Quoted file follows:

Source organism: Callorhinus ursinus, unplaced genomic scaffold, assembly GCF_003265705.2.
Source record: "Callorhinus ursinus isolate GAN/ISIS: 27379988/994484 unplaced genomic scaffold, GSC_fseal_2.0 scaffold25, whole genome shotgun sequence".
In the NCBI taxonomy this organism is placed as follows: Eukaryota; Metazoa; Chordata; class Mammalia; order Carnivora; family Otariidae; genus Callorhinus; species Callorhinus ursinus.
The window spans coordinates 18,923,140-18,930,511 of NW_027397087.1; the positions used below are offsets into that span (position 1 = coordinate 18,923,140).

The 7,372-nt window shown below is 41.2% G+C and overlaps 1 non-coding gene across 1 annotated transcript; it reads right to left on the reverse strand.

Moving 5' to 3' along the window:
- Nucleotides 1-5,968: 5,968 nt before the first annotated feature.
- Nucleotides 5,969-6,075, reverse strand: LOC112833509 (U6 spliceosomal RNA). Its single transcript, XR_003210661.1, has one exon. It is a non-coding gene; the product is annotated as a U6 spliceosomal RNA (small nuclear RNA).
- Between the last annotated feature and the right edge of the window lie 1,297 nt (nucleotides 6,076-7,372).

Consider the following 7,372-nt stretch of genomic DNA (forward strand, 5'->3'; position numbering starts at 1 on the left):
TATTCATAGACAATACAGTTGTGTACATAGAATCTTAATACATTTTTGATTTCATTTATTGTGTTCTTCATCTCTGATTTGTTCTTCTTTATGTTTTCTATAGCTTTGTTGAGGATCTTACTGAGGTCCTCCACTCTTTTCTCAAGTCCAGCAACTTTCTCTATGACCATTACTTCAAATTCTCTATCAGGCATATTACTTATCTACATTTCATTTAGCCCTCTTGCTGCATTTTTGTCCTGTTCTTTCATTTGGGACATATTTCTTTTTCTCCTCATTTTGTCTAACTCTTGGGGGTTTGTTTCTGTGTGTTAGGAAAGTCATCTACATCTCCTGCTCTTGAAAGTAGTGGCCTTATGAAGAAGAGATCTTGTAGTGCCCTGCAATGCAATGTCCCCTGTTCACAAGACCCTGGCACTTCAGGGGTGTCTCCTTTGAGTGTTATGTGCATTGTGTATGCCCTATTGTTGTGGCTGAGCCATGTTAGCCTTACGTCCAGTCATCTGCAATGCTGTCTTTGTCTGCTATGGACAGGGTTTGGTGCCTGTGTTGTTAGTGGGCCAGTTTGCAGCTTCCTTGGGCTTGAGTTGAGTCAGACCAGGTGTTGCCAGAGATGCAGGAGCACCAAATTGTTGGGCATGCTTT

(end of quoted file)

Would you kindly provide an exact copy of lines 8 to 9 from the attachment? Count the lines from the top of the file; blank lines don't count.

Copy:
- Nucleotides 5,969-6,075, reverse strand: LOC112833509 (U6 spliceosomal RNA). Its single transcript, XR_003210661.1, has one exon. It is a non-coding gene; the product is annotated as a U6 spliceosomal RNA (small nuclear RNA).
- Between the last annotated feature and the right edge of the window lie 1,297 nt (nucleotides 6,076-7,372).